Originally published June 5 2010
Homeopathic Remedies Treat Shock
by Melanie Grimes
(NaturalNews) Shock is a medical condition defined by a low level of blood pressure and homeopathic remedies have been shown to treat shock effectively. Shock can cause a loss of blood flow to the brain that is life threatening. Homeopathic remedies have a 200-year clinical record of cure in treating shock. The remedies are prescribed on the individual symptoms of the person and not on the medical condition alone.
Symptoms of Shock
Symptoms of shock include cold hands, weak and rapid pulse, rapid breathing or hyperventilation, and possible septic shock. The skin can be cold and moist, or blue and pale. Urine output is diminished and the person might appear confused, sleepy or not aware of their surroundings.
The homeopathic remedy Aconitum is an alkaloid from the roots and stems of the Aconitum napellus plant, reports Clarke's "Dictionary of Practical Materia Medica." Though known as a poisonous plant, if used in homeopathic doses, Aconite is used to treat shock. There have been no studies showing the use of Aconite for shock; however, the homeopathic literature, including Clarke's "Dictionary," refer to numerous cures. Though it is a poisonous plant, the small amount of tincture used in homeopathic remedies makes this remedy safe for consumption and not toxic.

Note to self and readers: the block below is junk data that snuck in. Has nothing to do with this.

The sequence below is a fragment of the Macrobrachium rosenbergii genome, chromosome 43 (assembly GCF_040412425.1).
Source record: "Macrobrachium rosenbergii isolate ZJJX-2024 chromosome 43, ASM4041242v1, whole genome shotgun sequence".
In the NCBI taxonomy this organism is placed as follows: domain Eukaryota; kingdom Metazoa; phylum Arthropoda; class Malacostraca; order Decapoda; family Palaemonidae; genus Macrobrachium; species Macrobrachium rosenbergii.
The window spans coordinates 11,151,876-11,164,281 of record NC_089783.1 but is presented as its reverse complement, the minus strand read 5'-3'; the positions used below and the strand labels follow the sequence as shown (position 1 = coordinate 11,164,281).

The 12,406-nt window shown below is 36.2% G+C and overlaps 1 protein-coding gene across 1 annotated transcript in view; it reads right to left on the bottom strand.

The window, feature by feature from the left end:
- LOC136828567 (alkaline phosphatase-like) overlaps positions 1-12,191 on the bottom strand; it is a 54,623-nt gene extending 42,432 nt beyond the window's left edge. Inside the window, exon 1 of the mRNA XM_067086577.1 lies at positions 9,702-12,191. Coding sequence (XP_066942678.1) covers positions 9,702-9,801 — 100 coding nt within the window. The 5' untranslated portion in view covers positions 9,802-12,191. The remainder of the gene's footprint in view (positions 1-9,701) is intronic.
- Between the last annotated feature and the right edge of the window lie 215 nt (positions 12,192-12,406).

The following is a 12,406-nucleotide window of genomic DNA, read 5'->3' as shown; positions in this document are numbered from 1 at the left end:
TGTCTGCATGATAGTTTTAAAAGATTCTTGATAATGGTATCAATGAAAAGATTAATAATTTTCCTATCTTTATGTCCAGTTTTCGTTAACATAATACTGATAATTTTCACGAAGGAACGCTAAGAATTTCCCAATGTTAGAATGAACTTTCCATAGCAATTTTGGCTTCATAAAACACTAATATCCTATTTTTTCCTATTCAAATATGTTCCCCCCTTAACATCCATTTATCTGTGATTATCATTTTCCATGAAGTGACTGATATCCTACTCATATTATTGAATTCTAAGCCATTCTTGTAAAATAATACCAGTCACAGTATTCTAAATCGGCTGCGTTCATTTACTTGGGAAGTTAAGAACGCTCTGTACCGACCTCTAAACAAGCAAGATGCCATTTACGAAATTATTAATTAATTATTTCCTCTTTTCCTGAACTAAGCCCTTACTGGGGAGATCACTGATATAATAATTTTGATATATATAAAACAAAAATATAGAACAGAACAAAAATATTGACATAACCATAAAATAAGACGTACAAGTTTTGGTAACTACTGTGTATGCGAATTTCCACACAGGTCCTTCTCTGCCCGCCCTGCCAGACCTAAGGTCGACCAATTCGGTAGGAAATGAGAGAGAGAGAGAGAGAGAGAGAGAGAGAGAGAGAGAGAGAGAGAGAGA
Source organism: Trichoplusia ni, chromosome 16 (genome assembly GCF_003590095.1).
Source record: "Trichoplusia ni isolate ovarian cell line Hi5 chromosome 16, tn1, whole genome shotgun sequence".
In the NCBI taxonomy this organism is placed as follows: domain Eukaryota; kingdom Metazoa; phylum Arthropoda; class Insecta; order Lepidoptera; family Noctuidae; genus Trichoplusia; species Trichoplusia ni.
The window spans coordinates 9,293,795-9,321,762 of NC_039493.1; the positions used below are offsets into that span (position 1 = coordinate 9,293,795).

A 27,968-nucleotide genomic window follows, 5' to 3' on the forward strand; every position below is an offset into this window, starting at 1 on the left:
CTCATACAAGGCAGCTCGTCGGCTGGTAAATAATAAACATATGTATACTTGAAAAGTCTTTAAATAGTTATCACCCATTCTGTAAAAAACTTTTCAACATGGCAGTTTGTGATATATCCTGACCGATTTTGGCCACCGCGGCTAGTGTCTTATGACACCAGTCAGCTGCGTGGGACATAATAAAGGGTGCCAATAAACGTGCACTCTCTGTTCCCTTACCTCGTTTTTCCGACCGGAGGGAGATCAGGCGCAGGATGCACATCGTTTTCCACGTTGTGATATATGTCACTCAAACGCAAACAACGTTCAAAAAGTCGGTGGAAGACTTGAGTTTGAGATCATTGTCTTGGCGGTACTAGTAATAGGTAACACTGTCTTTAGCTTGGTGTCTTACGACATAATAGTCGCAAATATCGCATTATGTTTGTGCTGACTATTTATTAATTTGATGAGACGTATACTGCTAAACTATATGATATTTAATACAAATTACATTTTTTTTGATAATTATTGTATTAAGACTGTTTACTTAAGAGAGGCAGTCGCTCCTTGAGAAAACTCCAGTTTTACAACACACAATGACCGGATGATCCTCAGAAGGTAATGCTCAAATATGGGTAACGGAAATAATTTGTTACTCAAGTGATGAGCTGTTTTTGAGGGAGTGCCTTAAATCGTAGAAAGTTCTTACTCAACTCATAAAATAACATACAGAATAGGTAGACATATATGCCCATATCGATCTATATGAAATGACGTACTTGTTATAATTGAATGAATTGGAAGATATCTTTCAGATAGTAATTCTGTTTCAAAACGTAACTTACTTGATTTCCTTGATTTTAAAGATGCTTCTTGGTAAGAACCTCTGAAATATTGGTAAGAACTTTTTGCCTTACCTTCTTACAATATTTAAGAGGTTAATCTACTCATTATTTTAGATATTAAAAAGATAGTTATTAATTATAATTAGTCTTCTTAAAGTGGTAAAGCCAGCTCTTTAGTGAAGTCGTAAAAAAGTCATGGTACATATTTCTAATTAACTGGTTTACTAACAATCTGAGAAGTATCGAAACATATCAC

Arnica to a homeopathic remedy commonly used to treat shock. They recommend its use immediately after injury to tissues, especially if there is bruising or swelling. The person needing this remedy may feel worse by being touched. Clarke's "Dictionary of Practical Materia Medica" adds that Arnica is made from a tincture of the Leopard's Bane plant. The German name for the plant is Fallkraut, indicating that the plant has a particular folk tradition in healing the effects of falling. Arnica is readily available in many health food stores and specialty stores. It can be taken at the first sign of trauma or shock, advises Clarke.
The homeopathic remedy Stramonium is used for shocks and night terrors, according to Clarke's "Dictionary of Materia Medica." The remedy, made from Thorn Apple or Jamestown Weed, is useful for shock particularly when brought on by fright. Stramonium is also useful for children who are wakened in the night by nightmares and are disoriented upon waking
Causes of Shock
Shock can be caused by heart problems such as heart disease or a heart attack, or other medical conditions, such as anemia. Pregnancy can also trigger an attack of shock, as can drug overdose, surgery, and alcohol abuse. Allergic reactions to drugs or foods can cause shock as well.
If the condition is life threatening, emergency medical attention is suggested so that blood pressure can be stabilized and oxygen administered, as necessary.
About the authorMelanie Grimes is a writer, award-winning screenwriter, medical journal editor, and adjunct faculty member at Bastyr University. She also teaches homeopathy at the Seattle School of Homeopathy and the American Homeopathic Medical College.
A trained homeopath, she is the editor of the homeopathic journal, Simillimum, and has edited alternative and integrative medical journals for 15 years. She has taught creative writing, founded the first Birkenstock store in the USA and authored medical textbooks.
Her ebook on Natural Remedies for the Flu is available at:
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